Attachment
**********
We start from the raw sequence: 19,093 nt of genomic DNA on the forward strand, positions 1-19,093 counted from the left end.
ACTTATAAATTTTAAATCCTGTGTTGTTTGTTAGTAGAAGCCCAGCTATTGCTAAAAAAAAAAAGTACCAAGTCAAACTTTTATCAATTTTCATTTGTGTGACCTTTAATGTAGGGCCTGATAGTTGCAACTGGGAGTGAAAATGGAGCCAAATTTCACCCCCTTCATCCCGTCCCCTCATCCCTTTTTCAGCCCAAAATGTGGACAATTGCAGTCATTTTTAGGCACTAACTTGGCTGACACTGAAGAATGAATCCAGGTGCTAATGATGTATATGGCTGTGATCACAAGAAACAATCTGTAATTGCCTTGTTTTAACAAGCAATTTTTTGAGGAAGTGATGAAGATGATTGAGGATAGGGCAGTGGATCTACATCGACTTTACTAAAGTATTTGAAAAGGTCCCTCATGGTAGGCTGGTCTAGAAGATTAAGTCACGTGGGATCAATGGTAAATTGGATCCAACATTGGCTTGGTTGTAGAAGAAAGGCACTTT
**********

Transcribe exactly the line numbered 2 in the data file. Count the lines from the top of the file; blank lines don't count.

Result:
ACTTATAAATTTTAAATCCTGTGTTGTTTGTTAGTAGAAGCCCAGCTATTGCTAAAAAAAAAAAGTACCAAGTCAAACTTTTATCAATTTTCATTTGTGTGACCTTTAATGTAGGGCCTGATAGTTGCAACTGGGAGTGAAAATGGAGCCAAATTTCACCCCCTTCATCCCGTCCCCTCATCCCTTTTTCAGCCCAAAATGTGGACAATTGCAGTCATTTTTAGGCACTAACTTGGCTGACACTGAAGAATGAATCCAGGTGCTAATGATGTATATGGCTGTGATCACAAGAAACAATCTGTAATTGCCTTGTTTTAACAAGCAATTTTTTGAGGAAGTGATGAAGATGATTGAGGATAGGGCAGTGGATCTACATCGACTTTACTAAAGTATTTGAAAAGGTCCCTCATGGTAGGCTGGTCTAGAAGATTAAGTCACGTGGGATCAATGGTAAATTGGATCCAACATTGGCTTGGTTGTAGAAGAAAGGCACTTT